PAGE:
Bison Returning to Their Ancestral Grounds
There is a lot of activity going on at Elk Island National Park in Alberta. Bison are being branded after going through some medical testing, and receiving vaccinations, before their long journey to a home they've never known, but that their ancestors came from.
In 1907 bison from a Montana ranch were transported to Elk Island National Park. Elk Island is home to pure prairie bison, bison that have no cattle genes. 70 bison have been selected to be moved to the American Prairie Reserve on the Great Plains north of the Missouri River, in Montana. After 2 months of quarantine that is. The American Prairie Reserve is paying $350 a head, so $14,000 for these 70 bison. However the costs of feed and vet bills during the quarantine will far exceed that.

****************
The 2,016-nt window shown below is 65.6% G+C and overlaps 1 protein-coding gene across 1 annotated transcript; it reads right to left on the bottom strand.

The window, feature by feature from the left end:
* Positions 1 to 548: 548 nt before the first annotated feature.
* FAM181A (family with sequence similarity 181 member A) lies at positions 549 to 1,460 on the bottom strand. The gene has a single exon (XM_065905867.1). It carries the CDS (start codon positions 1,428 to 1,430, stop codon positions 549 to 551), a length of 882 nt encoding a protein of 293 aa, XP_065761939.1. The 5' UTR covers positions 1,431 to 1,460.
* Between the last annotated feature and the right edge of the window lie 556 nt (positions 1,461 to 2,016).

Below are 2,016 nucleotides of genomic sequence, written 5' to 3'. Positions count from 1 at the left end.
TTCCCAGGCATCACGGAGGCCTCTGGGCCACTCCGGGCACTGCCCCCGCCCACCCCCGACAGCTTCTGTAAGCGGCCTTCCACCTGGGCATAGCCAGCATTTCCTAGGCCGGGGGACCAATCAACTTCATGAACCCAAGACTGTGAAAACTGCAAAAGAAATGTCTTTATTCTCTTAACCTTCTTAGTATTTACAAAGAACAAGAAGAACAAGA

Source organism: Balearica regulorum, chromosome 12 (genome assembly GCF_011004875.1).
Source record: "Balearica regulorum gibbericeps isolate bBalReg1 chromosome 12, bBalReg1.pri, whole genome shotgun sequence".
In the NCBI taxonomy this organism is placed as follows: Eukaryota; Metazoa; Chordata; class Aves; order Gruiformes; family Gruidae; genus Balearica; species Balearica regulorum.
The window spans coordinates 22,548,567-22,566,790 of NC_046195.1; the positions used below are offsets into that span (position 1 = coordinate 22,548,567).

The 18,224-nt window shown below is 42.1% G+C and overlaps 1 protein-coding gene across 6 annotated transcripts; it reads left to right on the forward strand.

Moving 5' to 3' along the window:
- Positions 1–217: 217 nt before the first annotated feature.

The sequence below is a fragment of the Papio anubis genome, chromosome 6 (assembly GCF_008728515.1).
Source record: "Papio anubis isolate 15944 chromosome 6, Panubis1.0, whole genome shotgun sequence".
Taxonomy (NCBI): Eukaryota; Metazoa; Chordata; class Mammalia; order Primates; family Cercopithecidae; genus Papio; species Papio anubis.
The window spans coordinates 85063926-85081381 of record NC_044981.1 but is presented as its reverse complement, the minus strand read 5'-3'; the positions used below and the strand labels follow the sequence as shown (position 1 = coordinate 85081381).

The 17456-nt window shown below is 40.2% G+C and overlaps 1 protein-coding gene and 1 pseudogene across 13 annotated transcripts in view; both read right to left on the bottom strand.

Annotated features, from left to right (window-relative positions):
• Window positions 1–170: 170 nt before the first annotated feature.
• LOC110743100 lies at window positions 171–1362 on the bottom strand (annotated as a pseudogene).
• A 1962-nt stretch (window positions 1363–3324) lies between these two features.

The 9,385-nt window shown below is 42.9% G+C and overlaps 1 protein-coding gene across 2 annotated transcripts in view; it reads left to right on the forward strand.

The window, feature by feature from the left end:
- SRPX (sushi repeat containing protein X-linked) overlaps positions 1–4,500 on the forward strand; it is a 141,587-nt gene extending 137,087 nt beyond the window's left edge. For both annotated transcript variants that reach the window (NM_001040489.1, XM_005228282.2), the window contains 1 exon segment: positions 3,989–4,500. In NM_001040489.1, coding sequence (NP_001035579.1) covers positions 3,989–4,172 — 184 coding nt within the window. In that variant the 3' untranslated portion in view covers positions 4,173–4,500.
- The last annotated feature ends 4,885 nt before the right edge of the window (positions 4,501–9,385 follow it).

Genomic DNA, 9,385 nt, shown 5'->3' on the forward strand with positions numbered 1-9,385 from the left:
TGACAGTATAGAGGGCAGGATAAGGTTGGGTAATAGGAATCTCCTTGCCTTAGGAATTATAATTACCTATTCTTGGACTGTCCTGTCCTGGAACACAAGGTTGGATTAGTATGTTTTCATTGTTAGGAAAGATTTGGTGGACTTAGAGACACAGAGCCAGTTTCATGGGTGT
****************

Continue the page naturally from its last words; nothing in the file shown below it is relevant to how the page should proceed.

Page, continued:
The bison that are selected are young, about 7 months old. The younger ones are easier to treat and transport. There are 35 males and 35 females. Elk Island National Park has to get rid of some of their bison annually to try and keep the herd at a sustainable number of 680 head. There are also wood bison, that are usually sent to colder climate areas such as Alaska or Russia.
"People really, really love bison," Bryce Christensen, reserve manager for the American Prairie Foundation, says. "And the vision of the thundering herds," Dennis Jorgensen, a World Wildlife Fund U.S. officer for the Northern Great Plains Program says. From The Vancouver Sun.